Iodine is required for thyroid hormone production and therefore is intricately involved in supporting a healthy metabolism throughout life. It is also essential for healthy brain development and growth in infants and children, particularly while in utero and for the first year of life.

At birth the brain is about one-third of its full size and there is rapid growth during the first year of life after which the growth rate significantly declines.  Ensuring an adequate iodine intake to support this growth is crucial as a deficiency is estimated to be the leading cause of preventable reduced mental ability or lowering of IQ1

Iodine requirements

The NHMRC defines an adequate intake (AI) of iodine for infants aged 0-6 months as 90µg/day and from 7-12 months 110µg/day. A Recommended Daily Intake (RDI) is set for children aged 1-3 years at 90µg/day2.

Since infant feeding guidelines (3) recommend solids are introduced around 6 months, milk is the sole source of iodine for infants in those early months. Breastfeeding mothers need to ensure an adequate intake of iodine to fulfil their own requirements and to provide the necessary iodine for their infant.

The Estimated Average Requirement (EAR) for lactating mothers is 190µg/day based on meeting the adult female RDI of 100µg/day and replacing the estimated 90µg/day secreted in breast milk. The RDI during lactation is set at 270µg/day (2).

Iodine levels in infant formula

Where infants are not receiving breast milk, infant formulas should be used until 12 months (3). Therefore, the iodine content of Stage 1 formula (0-6 months) must be sufficient to provide 90µg/day for infants up to 6 months.

From 6-12 months, the iodine requirement for infants is increased, but some iodine may also now come from consumed food. Nevertheless breast milk or formula remains an important source of iodine.

A recent global review of iodine in breast milk suggested that a concentration of around 15µg/100mL during the first 6 months of lactation will achieve or exceed an infant’s iodine needs and prevent the neurological consequences of deficiency (4).  However, levels in breast milk vary dramatically depending on iodine sufficiency in the food supply.

Areas known to be iodine deficient can have breast milk iodine concentrations of <5µg/100mL, while areas with iodine sufficiency are in the range 10-15µg/100mL and levels have been recorded as high as 15-18µg/100mL in some areas with plentiful iodine (5).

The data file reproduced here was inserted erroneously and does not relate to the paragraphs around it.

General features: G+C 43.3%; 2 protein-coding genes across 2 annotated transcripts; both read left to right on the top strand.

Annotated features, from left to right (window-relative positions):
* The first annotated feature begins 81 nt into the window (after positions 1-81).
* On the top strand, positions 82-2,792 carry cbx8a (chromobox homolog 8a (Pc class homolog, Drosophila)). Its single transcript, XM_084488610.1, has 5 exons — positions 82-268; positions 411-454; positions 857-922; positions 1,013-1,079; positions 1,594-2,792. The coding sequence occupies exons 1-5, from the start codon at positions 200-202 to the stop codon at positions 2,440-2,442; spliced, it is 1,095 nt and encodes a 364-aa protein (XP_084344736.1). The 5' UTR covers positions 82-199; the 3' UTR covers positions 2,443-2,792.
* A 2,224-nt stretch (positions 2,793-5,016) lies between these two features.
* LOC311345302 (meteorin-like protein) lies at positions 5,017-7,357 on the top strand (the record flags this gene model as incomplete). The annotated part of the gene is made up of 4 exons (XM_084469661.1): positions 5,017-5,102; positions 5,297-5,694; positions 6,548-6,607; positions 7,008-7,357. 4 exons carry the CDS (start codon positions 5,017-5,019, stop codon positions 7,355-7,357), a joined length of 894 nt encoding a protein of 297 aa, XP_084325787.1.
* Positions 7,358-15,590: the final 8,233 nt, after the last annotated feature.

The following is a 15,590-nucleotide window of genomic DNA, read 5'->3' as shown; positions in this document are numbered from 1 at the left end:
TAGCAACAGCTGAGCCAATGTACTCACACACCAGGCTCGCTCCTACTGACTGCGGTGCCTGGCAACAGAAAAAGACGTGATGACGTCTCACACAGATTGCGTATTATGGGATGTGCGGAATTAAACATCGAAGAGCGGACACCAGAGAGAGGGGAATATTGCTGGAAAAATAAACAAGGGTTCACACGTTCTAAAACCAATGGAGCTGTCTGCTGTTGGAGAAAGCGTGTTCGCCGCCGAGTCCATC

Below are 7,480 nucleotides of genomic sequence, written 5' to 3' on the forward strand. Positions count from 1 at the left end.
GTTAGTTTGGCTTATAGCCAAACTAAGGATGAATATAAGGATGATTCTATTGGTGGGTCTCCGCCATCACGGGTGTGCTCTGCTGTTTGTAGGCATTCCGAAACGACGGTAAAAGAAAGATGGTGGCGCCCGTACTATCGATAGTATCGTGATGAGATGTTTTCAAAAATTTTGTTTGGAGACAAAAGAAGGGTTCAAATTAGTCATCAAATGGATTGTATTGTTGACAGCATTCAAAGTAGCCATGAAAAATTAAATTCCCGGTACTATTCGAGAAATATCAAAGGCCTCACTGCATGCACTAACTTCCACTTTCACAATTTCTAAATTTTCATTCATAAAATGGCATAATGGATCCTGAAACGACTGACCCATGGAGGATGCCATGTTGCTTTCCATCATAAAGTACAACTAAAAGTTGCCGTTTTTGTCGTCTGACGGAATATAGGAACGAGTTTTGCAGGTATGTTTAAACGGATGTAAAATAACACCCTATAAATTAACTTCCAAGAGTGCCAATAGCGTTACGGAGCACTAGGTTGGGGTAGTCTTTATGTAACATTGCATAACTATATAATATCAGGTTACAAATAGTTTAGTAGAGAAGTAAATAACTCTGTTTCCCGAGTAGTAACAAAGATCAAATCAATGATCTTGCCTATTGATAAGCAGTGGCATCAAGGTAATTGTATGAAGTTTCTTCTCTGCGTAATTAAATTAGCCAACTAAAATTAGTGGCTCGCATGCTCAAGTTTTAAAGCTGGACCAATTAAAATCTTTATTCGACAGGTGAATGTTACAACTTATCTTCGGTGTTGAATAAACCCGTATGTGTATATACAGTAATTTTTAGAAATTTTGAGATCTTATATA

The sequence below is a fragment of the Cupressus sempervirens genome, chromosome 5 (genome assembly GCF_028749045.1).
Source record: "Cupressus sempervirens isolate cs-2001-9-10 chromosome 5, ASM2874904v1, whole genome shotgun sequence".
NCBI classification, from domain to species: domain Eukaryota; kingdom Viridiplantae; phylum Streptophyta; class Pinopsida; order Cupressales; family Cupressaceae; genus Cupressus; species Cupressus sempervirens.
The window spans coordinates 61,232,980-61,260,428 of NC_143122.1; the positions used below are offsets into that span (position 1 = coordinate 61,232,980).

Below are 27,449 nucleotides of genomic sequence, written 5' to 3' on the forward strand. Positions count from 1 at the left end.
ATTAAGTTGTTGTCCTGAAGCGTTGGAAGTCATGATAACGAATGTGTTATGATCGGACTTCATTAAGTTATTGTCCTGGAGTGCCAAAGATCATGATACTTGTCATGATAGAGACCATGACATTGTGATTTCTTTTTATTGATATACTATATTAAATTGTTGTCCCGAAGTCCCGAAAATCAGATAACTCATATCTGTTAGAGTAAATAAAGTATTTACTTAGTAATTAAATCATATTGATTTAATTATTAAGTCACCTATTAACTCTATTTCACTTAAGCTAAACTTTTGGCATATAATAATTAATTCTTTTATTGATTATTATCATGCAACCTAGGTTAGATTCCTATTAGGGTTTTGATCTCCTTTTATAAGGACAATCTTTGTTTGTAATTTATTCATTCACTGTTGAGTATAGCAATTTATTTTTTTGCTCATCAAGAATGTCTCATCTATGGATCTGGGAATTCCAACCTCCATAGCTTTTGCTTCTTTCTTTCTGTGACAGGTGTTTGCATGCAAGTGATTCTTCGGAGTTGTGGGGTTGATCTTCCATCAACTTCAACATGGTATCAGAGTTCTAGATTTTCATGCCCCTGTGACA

However, there are concerns that those higher levels may lead to excessive iodine intakes and this can lead to thyroid dysfunction and neurological problems in infants (6).

Iodine levels in infant formula vary significantly between brands and the legal requirements vary between countries. The International standard set by Codex is 2.5-14µg/100kJ of prepared formula. In Australia and New Zealand the Food Standards Code states an acceptable range of 1.2-10µg/100kJ (7).

The amount of iodine in Diamond pro+ 1 is 13.4µg/100mL or 4.8µg/100kJ. This is well within the range found in breast milk from mothers living in iodine sufficient areas and to Codex and Australia and New Zealand food standards codes. Consuming 670mL of formula correctly prepared according to on-pack instructions will meet the RDI of 90µg of iodine for this age group. The feeding guide recommends between 720-960mL up to 3 months of age and 900-1080mL from 3-6 months of age.

Diamond pro+ 2, formulated for infants 6-12 months, contains a higher level of iodine with 18.6µg/100mL or 6.9µg/100kJ. This is to ensure the higher requirement for iodine is met in this age group. Consuming 590mL of formula correctly prepared according to on-pack instructions will meet their RDI of 110µg of iodine. The feeding guide recommends between 720-1080mL from 6-9 months of age and 720-900mL from 6-12 months of age.

Diamond pro+ 3, formulated for toddlers, contains 14.4µg/100mL (shown on pack as 28.7µg per 200mL serve). The recommended serves per day is 1-2, providing 32-64% of the RDI for this age group. This sets them well on the way to meeting their iodine needs, supporting normal brain function and thyroid metabolism.


  1. Choudhry H, Nasrullah M. Iodine consumption and cognitive performance: Confirmation of adequate consumption. Food Science & Nutrition. 2018. 6(6);1341-51.
  2. Iodine. Nutrient Reference Values for Australia and New Zealand Including Recommended Dietary Intakes (2006).
  3. National Health and Medical Research Council (2012) Infant Feeding Guidelines. Canberra.
  4. Dror DK. & Allen LH. Iodine in Human Milk: A Systematic Review. Adv Nutr. 2018. 9(suppl 1):347S-357S.
  5. Jorgensen A. et al. Assessment of Breast Milk Iodine Concentrations in Lactating Women in Western Australia. Nutrients. 2016. 8(11):699.
  6. Leung AM. & Braverman LE. Consequences of excess iodine. Nat Rev Endocrinol. 2014. 10(3):136-142.
  7. Australia New Zealand Food Standards Code – Standard 2.9.1 – Infant Formula Products and Schedule 29.